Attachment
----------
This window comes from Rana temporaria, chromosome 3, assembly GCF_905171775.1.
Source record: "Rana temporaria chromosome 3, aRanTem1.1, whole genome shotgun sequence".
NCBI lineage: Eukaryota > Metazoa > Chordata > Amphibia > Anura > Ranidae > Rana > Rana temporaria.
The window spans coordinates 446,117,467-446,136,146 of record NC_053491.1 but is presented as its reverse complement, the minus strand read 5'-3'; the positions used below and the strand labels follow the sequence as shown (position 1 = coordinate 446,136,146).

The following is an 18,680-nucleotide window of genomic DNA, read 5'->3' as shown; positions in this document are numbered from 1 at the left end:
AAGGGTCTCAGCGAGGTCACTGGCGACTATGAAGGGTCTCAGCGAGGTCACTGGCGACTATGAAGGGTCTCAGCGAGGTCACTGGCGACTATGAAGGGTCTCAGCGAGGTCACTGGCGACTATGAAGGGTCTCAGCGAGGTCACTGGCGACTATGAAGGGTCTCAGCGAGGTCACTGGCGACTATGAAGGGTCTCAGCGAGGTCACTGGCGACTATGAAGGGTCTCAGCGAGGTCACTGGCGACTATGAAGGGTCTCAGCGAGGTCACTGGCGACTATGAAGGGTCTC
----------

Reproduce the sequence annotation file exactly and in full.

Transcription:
This window comes from Rana temporaria, chromosome 3, assembly GCF_905171775.1.
Source record: "Rana temporaria chromosome 3, aRanTem1.1, whole genome shotgun sequence".
NCBI lineage: Eukaryota > Metazoa > Chordata > Amphibia > Anura > Ranidae > Rana > Rana temporaria.
The window spans coordinates 446,117,467-446,136,146 of record NC_053491.1 but is presented as its reverse complement, the minus strand read 5'-3'; the positions used below and the strand labels follow the sequence as shown (position 1 = coordinate 446,136,146).

The following is an 18,680-nucleotide window of genomic DNA, read 5'->3' as shown; positions in this document are numbered from 1 at the left end:
AAGGGTCTCAGCGAGGTCACTGGCGACTATGAAGGGTCTCAGCGAGGTCACTGGCGACTATGAAGGGTCTCAGCGAGGTCACTGGCGACTATGAAGGGTCTCAGCGAGGTCACTGGCGACTATGAAGGGTCTCAGCGAGGTCACTGGCGACTATGAAGGGTCTCAGCGAGGTCACTGGCGACTATGAAGGGTCTCAGCGAGGTCACTGGCGACTATGAAGGGTCTCAGCGAGGTCACTGGCGACTATGAAGGGTCTCAGCGAGGTCACTGGCGACTATGAAGGGTCTC